# If $E$ and $F$ are subfields of a finite field $K$ and $E\cong F$, prove that $E = F$

If $E$ and $F$ are subfields of a finite field $K$ and $E\cong F$, prove that $E = F$.

A finite field is a simple extension of each of its subfields and $\mathbb{Z}_p$ is a subfield of every finite field. Hence $E\cong \mathbb{Z}_p(u)$ and $F\cong \mathbb{Z}_p(v)$ for some $u,v\in K$. Proving that $u = v$ given $\mathbb{Z}_p(u)\cong \mathbb{Z}_p(v)$ may be stronger than I need though, since $u$ and $v$ could be different generators for the same set.

Can anyone help me with this? Many thanks.

Edit: This is a Galois Theory free zone.

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Fyi: using $\mathbb{Z}_p$ to denote the field with $p$ elements is sort of like pushing mongo. Use $\mathbb{F}_p$. – Kevin Jul 7 '12 at 8:49

The isomorphism in particular implies that the orders of $E$ and $F$ are equal. That's all we need. Let us assume that you know that a finite field with $q=p^k$ elements is a splitting field for the polynomial $x^q-x=0$. Thus each of $E$ and $F$ consists of the roots (in $K$) of $x^q-x=0$. That implies that $E=F$.

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It seems intuitively obvious, but how do we know all the roots of $x^q - x$ are distinct? – Thoth Jul 7 '12 at 4:58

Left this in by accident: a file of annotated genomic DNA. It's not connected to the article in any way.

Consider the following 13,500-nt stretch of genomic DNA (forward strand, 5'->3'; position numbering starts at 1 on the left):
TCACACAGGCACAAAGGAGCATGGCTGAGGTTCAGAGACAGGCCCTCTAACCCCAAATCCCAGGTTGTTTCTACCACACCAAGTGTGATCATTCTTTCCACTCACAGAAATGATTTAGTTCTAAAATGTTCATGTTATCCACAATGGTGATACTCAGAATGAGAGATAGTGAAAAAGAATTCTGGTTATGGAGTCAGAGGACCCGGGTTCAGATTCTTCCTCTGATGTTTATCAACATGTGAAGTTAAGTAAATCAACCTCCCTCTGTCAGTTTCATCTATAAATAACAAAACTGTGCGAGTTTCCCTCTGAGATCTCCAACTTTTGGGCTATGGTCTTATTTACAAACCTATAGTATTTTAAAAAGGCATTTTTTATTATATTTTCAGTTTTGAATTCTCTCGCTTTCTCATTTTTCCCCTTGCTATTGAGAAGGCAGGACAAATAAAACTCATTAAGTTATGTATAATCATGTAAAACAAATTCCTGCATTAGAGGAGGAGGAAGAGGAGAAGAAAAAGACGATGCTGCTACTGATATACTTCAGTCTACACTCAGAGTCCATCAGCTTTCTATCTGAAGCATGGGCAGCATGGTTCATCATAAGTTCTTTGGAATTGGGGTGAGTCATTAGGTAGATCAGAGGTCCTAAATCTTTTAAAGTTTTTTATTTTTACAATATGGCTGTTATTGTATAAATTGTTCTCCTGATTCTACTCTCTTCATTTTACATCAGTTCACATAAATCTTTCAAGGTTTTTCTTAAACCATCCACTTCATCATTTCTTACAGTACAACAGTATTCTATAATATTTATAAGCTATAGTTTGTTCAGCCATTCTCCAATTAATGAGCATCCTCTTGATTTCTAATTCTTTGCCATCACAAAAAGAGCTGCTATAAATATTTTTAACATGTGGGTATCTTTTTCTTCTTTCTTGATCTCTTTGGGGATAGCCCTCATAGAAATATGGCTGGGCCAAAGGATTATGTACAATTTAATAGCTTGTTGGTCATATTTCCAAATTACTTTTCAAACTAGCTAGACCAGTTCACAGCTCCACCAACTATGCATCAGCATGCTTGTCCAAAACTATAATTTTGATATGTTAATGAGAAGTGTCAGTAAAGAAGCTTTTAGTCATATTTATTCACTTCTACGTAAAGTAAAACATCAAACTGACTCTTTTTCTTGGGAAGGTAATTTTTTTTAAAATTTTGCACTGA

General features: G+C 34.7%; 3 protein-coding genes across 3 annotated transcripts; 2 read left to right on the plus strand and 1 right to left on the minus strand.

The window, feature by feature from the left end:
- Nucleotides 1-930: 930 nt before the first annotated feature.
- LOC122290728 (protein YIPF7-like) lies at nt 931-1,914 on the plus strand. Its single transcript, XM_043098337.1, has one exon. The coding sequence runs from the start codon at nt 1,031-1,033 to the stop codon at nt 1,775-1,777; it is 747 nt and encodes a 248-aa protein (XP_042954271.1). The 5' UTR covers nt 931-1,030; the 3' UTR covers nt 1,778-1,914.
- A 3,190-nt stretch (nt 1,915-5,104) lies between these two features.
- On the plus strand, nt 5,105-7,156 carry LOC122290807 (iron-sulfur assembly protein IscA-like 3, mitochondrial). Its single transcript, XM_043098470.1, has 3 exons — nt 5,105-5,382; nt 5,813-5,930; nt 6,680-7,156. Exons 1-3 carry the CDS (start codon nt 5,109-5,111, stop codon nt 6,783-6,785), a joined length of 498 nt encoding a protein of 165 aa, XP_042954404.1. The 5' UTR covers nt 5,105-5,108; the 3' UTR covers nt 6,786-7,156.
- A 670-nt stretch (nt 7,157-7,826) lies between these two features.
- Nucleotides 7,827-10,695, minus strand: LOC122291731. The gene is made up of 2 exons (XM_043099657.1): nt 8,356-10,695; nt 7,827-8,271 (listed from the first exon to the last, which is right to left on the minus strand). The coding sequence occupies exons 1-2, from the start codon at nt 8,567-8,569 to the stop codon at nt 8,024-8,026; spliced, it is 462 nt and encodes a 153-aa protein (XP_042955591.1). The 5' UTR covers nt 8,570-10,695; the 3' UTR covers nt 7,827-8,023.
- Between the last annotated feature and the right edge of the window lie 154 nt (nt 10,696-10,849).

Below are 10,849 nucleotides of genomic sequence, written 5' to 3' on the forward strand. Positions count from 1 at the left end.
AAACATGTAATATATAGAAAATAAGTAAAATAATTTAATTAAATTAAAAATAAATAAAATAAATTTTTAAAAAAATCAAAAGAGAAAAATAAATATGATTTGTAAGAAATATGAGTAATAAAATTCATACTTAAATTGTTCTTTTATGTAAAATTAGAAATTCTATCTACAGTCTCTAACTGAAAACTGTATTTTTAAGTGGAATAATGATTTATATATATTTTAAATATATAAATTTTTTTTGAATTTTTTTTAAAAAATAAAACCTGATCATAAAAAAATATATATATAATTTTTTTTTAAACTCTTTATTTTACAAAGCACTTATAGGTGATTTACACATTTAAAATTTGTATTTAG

@Nollie: The derivative of $x^q-x$ is $$qx^{q-1}-1=0\cdot x^{q-1}-1=-1$$ which is relatively prime to $x^q-x$. Therefore the polynomial $x^q-x$ is separable, i.e. its roots are distinct. – Zev Chonoles Jul 7 '12 at 5:02
By looking at the derivative. However, the question makes me think you have not seen the result about $x^q-x$. – André Nicolas Jul 7 '12 at 5:02
If we have a field extension $L/K$ and the polynomial $f\in K[x]$ splits completely in $L$ (i.e. $L$ contains every root of $f$), then there is a unique subfield $F\subseteq L$ that is the splitting field of $f$ over $K$ inside $L$, namely, $$F=K(\alpha_1,\ldots,\alpha_t)$$ where the $\alpha_i$ are the roots of $f$. Because both $E$ and $F$ are splitting fields for $x^q-x\in \mathbb{F}_q[x]$ inside the finite field $K$, they must be equal. – Zev Chonoles Jul 7 '12 at 5:07
The theorem that a field of $q$ elements is a splitting field of $x^q-x$ over the ground field makes the fact that there are no multiple roots irrelevant. Which is why it is not mentioned in my answer. – André Nicolas Jul 7 '12 at 5:08

Do you know Galois Theory? If so, it's easy: The Galois group of any finite field over any other is cyclic, so it has only one subgroup of any given order, so only one field of any given index.

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Sorry I should have mentioned, I have no Galois Theory at my disposal. Group Theory up through Sylow Theorems, and Field Theory through splitting fields and general results on the classification of finite fields. Also undergrad ring theory, but that's probably not important. – Thoth Jul 7 '12 at 4:45